United Artists

Earlier this year we highlighted a one-hour video series that attempted to tell a concise version of the history of world cinema, but for those in need of something more comprehensive, today brings two documentaries amounting to an eight-hour, in-depth look at both the birth of Hollywood and European cinema.

The first, Paul Merton’s Birth of Hollywood, is a three-hour journey produced by BBC in 2011 and showcases the art form’s early beginnings in New York before primarily moving to California. Exploring the rise of the studio system and the careers of D.W. Griffith, Roscoe Arbuckle, and Erich Von Stroheim, it’s an entertaining look at cinema’s foundations.

Following that we have the 1995 five-hour documentary Cinema Europe: The Other Hollywood, coming from David Gill and Kevin Brownlow. Taking a more artistic approach with a wealth of footage, the first episode highlights the origins of cinema in a number of European cities and the consequent parts look at Sweden, Germany, France, and Britain, respectively. Unfortunately, the final video, wrapping things up with the arrival of sound films, isn’t available online, but one can see everything else below, courtesy of Cinephilia & Beyond.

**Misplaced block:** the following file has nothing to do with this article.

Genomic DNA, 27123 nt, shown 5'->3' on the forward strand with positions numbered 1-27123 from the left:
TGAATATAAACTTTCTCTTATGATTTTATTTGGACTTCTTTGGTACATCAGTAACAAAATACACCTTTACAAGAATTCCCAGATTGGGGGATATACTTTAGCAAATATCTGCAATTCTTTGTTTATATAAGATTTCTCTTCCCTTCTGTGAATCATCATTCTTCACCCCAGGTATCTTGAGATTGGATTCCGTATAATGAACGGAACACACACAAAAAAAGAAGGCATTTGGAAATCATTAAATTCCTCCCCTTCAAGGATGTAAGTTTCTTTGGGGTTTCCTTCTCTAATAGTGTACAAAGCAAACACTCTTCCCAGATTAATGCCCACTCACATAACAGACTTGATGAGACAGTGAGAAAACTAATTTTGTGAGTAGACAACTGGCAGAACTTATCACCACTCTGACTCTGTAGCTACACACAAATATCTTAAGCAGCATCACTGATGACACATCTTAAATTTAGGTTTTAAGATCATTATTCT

Paul Merton’s Birth of Hollywood

Note: Only certain countries will be able to view part 2 below.

Cinema Europe

What did you take away from the documentaries?

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